If you find yourself in northern Morocco, consider stepping over the land border into Ceuta, Spain. Located about an hour east of Tangier by taxi, this autonomous Spanish city is an easy day trip for travelers and a tranquil home to both Arabs and Spaniards.
The lush growth of palm trees so common throughout Morocco continues into Ceuta, decorating the city’s major streets and coastline. The main promenade that overlooks the coast is spacious and clean, and offers numerous fountains, statues and benches.
Though windy at times, the promenade makes for a scenic stroll by day and animated people watching after sunset. As evening falls, a cheery ambiance settles on the well-lit area as families, couples, clusters of teenagers and joggers meander by. The contrast of western attire and traditional Muslim dress highlights the city’s diversity.
If you look over the coast to the north, you’ll see a hill in the distance known as Monte Hecho. You can take a city bus most of the way there or catch a taxi to take you the entire way. Once there, take in the views from all directions, including a panoramic view of the city to the south and a clear view of Gibraltar across the strait to the north. Look for the controversial Francisco Franco monument before you head back to town.
In wandering the city, you’ll encounter numerous parks and cathedrals. Many view the Plaza de Africa as an important spot to stop and soak in a bit of history. The plaza has a few monuments and is bordered by the Our Lady of Africa church and the town hall.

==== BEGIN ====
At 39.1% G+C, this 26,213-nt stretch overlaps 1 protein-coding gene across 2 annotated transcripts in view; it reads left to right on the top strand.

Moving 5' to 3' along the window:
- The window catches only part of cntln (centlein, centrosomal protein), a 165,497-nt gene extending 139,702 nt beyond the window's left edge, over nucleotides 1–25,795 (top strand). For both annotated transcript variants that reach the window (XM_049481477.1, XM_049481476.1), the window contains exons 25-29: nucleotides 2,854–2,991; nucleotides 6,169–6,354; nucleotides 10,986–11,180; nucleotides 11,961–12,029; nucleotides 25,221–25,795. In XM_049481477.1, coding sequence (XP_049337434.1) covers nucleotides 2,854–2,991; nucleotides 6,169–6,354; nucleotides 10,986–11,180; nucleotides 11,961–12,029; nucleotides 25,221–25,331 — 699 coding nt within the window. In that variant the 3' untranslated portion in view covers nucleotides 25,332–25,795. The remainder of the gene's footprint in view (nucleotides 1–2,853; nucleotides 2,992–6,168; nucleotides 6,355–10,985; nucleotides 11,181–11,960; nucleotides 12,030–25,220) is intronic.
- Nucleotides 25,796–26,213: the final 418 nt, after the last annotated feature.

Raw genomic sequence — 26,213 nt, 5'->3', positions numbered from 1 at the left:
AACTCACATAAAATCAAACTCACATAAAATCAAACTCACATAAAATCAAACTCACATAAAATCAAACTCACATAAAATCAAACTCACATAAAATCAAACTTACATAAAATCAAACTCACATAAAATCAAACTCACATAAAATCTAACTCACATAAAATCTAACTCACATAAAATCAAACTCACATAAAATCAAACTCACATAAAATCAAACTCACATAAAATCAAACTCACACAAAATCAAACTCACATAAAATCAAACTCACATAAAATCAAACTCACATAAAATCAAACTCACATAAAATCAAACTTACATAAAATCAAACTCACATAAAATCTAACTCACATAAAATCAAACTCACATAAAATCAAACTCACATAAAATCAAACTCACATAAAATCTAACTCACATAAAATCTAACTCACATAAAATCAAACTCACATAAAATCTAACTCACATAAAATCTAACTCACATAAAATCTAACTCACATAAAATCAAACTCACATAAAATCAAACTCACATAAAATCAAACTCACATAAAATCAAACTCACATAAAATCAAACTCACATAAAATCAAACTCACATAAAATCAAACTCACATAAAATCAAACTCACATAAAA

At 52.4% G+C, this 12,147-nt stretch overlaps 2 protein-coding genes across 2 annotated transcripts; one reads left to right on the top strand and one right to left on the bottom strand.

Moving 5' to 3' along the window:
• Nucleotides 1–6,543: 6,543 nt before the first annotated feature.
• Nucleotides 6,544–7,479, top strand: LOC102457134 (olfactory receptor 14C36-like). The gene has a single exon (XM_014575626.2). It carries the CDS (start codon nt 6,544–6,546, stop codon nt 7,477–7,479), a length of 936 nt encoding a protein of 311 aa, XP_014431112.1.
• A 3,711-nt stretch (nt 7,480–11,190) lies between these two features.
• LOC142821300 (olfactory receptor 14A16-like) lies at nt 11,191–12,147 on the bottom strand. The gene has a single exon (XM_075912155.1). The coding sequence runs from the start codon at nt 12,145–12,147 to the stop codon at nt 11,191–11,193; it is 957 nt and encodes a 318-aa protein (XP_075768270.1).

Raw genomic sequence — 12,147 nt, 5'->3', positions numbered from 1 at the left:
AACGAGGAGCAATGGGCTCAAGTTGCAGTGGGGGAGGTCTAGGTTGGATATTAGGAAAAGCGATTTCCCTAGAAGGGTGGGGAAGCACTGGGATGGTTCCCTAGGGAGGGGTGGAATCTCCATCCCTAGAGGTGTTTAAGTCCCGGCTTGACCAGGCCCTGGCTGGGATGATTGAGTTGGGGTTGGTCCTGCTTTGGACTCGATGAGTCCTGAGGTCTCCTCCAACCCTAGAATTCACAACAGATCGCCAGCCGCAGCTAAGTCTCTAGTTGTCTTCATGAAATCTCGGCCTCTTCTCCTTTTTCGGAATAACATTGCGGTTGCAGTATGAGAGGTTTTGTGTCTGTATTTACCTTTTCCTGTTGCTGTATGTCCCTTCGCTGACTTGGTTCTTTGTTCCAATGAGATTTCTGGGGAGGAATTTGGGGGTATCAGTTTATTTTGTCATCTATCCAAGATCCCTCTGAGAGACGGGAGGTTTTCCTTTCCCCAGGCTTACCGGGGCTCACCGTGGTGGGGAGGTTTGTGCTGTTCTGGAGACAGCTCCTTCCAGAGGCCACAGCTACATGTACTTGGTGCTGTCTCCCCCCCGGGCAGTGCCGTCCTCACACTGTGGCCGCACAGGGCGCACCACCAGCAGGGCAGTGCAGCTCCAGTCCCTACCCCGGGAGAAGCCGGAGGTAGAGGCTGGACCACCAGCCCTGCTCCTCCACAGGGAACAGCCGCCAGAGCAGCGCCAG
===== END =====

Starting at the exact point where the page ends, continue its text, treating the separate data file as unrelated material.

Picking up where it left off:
After spending time in Morocco, you may find that you need to adjust to the more European Ceuta. Below are some practical tips for making the transition.
- Euros are the local currency. Expect western prices for food, accommodations, etc.
- Ceuta is in the Central European time zone with Madrid, which is one to two hours behind Morocco, depending on the time of year.
- Though many places offer Wi-Fi, the city has no internet cafes.
- The tourist office near the Plaza de Africa has information about local attractions and a helpful, English-speaking staff.
- The city is small and relatively easy to cover by foot or bike, and the city buses are reliable with inexpensive fares.
To head back to Morocco, simply catch a city bus or taxi to the border and plan to cross the border by foot. The border has a lot of foot traffic and the process is run efficiently. Once across, you’ll be greeted by rows of parked taxis, prepared to take travelers to the nearby Moroccan border town of Fnideq or the more populated destination of Tangier (see our Tangier City Guide). A handful of local tourism companies offer organized trips to Tangier and/or Tetuan for reasonable rates, which offers an additional option for returning to Morocco.
Ceuta’s coastline spans the Strait of Gibraltar and the Mediterranean Sea. Spain’s mainland is a quick ferry ride away, with high-speed ferries reaching Algeciras in less than an hour. The Spanish mainland is also accessible via helicopter rides to Malaga.
Written by Shelley A. Gable, instructional designer and freelance writer.
Photo by Darksein.